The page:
One of Lyon’s most famous traditions is undoubtedly its gastronomy. Since 1935 and thanks to Curnonsky, famous food critic, the city bears the title of “world capital of gastronomy”. From the 19th century, when you come to Lyon, you want to “eat”: first with the Mothers, those excellent cooks who have helped make Lyon cuisine a real institution; today in the “bouchons“, these typical restaurants where you are served, in the conviviality, these dishes so typically Lyonnais, that we like… or not… The history of the gastronomy of Lyon has long been characterised by these two trends: the first from bourgeois tradition, the second from popular culture. But today, even though Lyon has managed to preserve and promote its traditions, the gastronomic landscape of Lyon is diversifying and opening itself up to new trends.
Les Bouchons Lyonnais
Any visitor who comes to Lyon wishes to eat in a “Bouchon”. A great symbol of Lyon’s gastronomy, the “bouchon” comes from the tradition of “mâchons” established by the “canuts”, silk workers. Associated with Guignol and Gnafron, it offers simple dishes, composed mainly of pork and all generously washed down with Beaujolais or Côtes-du-Rhône.
If nowadays the “Bouchon” is a restaurant where you can taste Lyon specialties, originally the term refers to a place where you can “mâchonner” (chew). In the 19th century, the canuts, who started their day very early, organized a sort of “snack” around 9 or 10 am: The “mâchons”, strictly speaking, is not a meal, but a snack, often made up of leftovers from the day before and taken outside of traditional restaurants, in a bistro, a wine merchant, at the restaurant or at workshop of the canuts. Shared between men, they were often a pretext for discussing business between the various players in the silk industry.
“Mâchons” can be considered to have definitely become part of the Lyon tradition when the Halles de Lyon was founded in Les Cordeliers (at the site of the current Cordeliers car park). Since the 19th century, the organization of work has evolved, but the “mâchon” is still practiced in some restaurants.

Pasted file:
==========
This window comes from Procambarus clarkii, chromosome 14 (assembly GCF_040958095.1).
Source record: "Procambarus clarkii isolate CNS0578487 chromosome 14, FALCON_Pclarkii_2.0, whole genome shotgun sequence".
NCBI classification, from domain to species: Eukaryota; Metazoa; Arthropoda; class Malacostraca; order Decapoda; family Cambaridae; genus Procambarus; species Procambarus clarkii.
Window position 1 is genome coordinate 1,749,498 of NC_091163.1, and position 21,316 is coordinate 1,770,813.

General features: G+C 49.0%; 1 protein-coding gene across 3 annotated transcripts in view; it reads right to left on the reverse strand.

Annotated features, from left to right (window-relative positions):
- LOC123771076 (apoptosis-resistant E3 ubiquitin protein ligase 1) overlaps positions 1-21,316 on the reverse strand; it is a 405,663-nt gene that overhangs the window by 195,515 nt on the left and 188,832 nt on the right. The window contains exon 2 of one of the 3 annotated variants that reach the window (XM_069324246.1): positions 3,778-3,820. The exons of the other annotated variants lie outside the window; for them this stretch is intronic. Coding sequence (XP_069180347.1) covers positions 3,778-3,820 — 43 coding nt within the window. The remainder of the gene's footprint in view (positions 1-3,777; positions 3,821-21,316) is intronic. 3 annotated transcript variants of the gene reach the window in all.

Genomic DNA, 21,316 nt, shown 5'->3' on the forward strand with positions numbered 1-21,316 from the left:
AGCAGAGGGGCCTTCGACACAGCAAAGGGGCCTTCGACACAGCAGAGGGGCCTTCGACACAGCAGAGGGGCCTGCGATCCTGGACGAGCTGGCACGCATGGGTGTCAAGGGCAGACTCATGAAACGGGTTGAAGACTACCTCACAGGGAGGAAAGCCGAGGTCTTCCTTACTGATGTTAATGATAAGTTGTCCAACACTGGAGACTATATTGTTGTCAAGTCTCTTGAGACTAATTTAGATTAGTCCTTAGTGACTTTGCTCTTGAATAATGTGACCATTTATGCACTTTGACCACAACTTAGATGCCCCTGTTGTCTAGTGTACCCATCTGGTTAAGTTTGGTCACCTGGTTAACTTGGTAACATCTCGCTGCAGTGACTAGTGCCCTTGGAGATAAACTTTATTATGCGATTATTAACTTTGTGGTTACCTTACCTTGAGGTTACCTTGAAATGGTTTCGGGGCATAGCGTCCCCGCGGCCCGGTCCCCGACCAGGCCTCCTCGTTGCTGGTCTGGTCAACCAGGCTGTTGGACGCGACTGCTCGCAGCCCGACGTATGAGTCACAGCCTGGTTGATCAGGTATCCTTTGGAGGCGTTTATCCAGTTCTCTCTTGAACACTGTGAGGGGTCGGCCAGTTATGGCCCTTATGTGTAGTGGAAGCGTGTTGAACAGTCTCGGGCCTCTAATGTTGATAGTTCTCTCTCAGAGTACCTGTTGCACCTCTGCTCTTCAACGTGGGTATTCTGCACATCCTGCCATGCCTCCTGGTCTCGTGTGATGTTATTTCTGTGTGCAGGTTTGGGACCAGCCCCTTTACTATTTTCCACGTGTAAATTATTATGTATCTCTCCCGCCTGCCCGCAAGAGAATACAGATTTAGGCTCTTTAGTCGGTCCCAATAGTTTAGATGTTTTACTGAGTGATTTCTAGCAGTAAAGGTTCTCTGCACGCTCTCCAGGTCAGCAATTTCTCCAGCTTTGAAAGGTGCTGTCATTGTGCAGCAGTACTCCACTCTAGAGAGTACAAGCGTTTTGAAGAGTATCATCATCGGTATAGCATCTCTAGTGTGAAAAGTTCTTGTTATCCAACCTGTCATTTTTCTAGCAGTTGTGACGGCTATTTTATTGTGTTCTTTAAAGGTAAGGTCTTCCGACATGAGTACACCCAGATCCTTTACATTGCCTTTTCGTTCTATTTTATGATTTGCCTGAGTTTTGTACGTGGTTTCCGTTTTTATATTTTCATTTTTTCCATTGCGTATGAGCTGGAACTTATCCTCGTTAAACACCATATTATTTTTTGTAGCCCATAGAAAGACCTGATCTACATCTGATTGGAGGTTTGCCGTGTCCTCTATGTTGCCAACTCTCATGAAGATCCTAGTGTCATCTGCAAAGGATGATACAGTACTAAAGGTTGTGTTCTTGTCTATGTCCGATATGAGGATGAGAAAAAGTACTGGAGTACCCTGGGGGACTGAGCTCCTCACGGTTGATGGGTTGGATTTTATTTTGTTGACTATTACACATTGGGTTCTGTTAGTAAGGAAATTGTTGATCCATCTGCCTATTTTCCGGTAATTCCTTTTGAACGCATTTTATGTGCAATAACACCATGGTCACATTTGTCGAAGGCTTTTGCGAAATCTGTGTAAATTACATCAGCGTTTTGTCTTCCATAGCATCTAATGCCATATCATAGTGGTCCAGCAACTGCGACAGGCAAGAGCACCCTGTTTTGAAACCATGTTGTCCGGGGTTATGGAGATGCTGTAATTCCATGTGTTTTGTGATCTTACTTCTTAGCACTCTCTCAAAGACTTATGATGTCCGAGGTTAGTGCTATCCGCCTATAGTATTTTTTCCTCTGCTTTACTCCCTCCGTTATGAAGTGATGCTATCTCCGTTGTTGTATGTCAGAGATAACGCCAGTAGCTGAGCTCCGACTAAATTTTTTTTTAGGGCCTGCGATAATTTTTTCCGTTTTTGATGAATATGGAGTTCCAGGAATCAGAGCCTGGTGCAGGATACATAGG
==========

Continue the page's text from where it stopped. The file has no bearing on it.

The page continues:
The term “bouchon” has several meanings: it can refer either to the bouquet of ivy or broom that was hung, in the old regime, at the doors of cabarets to differentiate them from inns; either with the straw that travelers had available in the inns so that they could “bouchonner” their mount before the meal; or, more simply, by the bottle stopper, even if in Lyon, the custom is to serve wine in a jar and not in a bottle.
The”bouchons” were originally installed in the Croix-Rousse district, where the canuts live and work. According to custom, the wife is in the kitchen, while her husband takes care of the cellar and the dining room. The dishes offered are often composed of leftovers from the day before, which the cooks arrange to avoid waste. Over time the dishes have diversified. Today, the bouchons offer dishes made with traditional Lyonnais products. Mention may in particular be made of rosette, grattons, quenelles, gratin of cardoons with marrow or even local cheeses. All these dishes are accompanied by wine, usually Beaujolais but increasingly Côte du Rhône
Some Lyon specialties